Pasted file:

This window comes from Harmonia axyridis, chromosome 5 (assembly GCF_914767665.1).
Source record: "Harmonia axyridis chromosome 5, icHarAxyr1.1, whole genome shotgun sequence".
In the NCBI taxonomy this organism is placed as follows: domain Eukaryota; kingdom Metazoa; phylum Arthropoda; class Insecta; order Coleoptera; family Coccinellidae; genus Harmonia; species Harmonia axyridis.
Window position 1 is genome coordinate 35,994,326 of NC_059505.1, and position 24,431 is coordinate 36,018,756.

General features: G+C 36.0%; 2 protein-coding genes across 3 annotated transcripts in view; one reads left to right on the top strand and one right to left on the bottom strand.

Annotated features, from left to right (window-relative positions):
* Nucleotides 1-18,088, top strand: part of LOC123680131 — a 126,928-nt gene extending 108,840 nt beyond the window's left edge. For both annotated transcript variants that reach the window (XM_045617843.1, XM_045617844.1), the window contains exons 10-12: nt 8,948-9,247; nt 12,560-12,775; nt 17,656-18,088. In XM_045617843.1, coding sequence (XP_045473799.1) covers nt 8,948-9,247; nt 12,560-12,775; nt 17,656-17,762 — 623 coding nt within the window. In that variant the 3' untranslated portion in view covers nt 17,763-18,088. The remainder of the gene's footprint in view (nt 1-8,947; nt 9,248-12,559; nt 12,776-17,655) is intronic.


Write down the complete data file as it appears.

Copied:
This window comes from Harmonia axyridis, chromosome 5 (assembly GCF_914767665.1).
Source record: "Harmonia axyridis chromosome 5, icHarAxyr1.1, whole genome shotgun sequence".
In the NCBI taxonomy this organism is placed as follows: domain Eukaryota; kingdom Metazoa; phylum Arthropoda; class Insecta; order Coleoptera; family Coccinellidae; genus Harmonia; species Harmonia axyridis.
Window position 1 is genome coordinate 35,994,326 of NC_059505.1, and position 24,431 is coordinate 36,018,756.

General features: G+C 36.0%; 2 protein-coding genes across 3 annotated transcripts in view; one reads left to right on the top strand and one right to left on the bottom strand.

Annotated features, from left to right (window-relative positions):
* Nucleotides 1-18,088, top strand: part of LOC123680131 — a 126,928-nt gene extending 108,840 nt beyond the window's left edge. For both annotated transcript variants that reach the window (XM_045617843.1, XM_045617844.1), the window contains exons 10-12: nt 8,948-9,247; nt 12,560-12,775; nt 17,656-18,088. In XM_045617843.1, coding sequence (XP_045473799.1) covers nt 8,948-9,247; nt 12,560-12,775; nt 17,656-17,762 — 623 coding nt within the window. In that variant the 3' untranslated portion in view covers nt 17,763-18,088. The remainder of the gene's footprint in view (nt 1-8,947; nt 9,248-12,559; nt 12,776-17,655) is intronic.